A new program designed to help former offenders pursue a career in firefighting made its first deployment over the weekend to help battle the Saddleridge Fire in the San Fernando Valley.
The Ventura Training Center Firefighter Training and Reentry Program began teaching its first class of participants in October 2018, according to the state Department of Corrections and Rehabilitation, which developed the project with Calfire and the California Conservation Corps.
The 18-month program in Camarillo provides advanced training in firefighting to those previously housed in fire camps operated by Calfire and the Department of Corrections and Rehabilitation.
The first cohort is expected to complete training in April 2020, but two participants have already left to accept full-time positions by Calfire, according to CDCR.
On Friday, many of the 16 parolees who passed the third phase of the program celebrated with their family and friends, CDCR Press Secretary Dana Simas said. At 6 a.m. the next day, they were deployed to help fight the Saddleridge Fire.
A total of 28 program participants responded to the front lines of the blaze, CDCR Secretary Ralph Diaz said in a statement to KTLA.
“These men are more than parolees, they are now true heroes of the community and we support their continued growth and rehabilitation,” Diaz said. “We hope this program continues to be a success for CDCR, for the trainees, and for the community at-large.”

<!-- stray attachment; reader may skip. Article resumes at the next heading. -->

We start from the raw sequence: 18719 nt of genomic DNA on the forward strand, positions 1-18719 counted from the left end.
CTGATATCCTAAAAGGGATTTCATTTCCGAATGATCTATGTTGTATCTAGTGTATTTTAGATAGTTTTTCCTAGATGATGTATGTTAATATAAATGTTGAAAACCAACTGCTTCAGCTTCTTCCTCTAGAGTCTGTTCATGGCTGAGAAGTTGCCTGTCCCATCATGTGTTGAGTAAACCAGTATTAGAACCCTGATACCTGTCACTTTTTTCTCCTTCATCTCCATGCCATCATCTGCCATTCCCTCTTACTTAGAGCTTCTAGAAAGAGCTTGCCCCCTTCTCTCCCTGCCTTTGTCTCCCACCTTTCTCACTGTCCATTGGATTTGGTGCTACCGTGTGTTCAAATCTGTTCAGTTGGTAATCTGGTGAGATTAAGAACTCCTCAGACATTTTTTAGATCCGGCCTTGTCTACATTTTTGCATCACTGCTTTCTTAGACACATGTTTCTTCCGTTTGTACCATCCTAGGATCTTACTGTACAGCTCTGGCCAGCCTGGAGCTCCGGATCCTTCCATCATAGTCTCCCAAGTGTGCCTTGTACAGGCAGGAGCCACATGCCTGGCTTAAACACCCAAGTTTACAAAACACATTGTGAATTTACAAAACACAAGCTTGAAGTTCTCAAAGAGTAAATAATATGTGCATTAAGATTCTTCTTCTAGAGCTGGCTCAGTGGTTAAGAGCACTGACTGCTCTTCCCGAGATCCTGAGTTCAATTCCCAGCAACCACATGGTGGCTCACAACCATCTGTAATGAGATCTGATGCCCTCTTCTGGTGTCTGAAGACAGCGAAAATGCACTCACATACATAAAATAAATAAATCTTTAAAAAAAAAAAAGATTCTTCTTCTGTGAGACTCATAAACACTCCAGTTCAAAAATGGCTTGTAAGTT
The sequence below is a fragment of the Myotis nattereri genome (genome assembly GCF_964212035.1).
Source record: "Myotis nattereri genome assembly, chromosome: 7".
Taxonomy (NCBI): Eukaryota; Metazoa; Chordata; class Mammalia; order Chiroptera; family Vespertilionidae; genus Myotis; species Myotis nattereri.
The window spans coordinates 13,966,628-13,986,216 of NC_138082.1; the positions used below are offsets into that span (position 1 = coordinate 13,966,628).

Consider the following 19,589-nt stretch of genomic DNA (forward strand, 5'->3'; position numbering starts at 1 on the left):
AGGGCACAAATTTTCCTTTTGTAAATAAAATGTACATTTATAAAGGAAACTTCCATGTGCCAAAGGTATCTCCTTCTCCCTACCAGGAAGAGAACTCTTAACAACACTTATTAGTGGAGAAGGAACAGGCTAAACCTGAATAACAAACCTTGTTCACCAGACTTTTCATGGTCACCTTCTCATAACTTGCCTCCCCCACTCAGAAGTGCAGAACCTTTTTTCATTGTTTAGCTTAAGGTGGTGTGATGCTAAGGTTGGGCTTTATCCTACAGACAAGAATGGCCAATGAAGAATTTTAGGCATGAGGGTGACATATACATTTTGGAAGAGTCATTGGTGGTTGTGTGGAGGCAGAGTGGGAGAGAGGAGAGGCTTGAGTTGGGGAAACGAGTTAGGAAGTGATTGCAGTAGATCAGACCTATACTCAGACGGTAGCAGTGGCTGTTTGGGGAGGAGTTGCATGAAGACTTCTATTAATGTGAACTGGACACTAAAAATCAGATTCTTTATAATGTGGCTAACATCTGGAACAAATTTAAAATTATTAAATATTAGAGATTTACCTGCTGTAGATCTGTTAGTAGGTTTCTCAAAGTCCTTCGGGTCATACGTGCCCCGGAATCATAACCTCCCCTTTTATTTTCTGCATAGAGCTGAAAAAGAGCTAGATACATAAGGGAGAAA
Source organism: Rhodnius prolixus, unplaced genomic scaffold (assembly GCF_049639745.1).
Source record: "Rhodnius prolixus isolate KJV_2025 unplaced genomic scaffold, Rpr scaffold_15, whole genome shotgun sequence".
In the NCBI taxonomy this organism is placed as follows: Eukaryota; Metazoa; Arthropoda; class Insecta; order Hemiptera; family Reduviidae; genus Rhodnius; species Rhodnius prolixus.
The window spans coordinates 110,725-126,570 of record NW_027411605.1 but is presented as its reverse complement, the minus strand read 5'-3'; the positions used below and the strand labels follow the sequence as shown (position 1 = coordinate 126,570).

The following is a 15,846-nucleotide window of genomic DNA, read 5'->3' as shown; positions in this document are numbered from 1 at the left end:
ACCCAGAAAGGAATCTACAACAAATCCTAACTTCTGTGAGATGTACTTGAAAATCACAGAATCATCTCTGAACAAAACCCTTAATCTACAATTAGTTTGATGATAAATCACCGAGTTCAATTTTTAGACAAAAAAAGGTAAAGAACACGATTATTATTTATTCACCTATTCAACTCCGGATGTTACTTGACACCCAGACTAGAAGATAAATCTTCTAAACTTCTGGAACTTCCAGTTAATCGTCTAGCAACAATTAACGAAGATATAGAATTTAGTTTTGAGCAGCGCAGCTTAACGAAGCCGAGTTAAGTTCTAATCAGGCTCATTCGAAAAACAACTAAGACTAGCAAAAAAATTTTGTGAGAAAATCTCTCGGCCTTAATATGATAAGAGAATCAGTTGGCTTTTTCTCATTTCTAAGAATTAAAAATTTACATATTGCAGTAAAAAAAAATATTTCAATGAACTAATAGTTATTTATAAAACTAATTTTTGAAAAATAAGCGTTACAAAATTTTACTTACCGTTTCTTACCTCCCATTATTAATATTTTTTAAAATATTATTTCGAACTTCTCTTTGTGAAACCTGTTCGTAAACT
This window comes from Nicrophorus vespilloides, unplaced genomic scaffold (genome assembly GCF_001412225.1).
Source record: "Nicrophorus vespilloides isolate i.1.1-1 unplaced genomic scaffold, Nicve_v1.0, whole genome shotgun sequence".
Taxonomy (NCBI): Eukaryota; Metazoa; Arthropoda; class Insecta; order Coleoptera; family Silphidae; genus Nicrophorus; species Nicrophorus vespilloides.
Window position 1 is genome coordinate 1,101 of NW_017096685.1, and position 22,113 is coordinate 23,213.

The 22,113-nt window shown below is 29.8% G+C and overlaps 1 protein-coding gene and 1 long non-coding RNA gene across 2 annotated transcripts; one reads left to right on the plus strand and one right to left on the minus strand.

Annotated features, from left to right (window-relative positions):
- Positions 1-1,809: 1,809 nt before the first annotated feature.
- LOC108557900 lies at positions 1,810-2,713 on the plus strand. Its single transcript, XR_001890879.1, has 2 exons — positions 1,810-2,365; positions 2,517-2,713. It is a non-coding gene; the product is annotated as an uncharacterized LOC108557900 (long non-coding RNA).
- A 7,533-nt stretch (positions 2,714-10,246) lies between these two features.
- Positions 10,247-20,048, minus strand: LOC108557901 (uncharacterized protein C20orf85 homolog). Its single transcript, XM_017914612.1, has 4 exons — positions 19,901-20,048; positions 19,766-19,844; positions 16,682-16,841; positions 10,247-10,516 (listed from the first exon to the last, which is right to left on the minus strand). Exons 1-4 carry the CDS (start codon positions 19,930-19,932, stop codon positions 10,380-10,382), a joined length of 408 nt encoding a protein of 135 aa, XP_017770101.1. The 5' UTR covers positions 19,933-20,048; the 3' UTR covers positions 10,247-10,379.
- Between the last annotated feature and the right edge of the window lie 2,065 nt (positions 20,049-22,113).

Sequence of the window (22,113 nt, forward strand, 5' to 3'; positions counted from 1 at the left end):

There are about 2,600 inmates in California ready to respond to fires at any moment, CDCR said.
The Saddleridge Fire ignited in Sylmar on Thursday evening and spread to 12 square miles, leaving one dead and damaging or destroying at least 75 structures, including homes in the Porter Ranch and Granada Hills areas.
Three firefighters were hurt, including one who sustained a minor eye injury, the Los Angeles Fire Department said.
Correction: A previous version of this story provided an incorrect number of participants in the program. This post has been updated.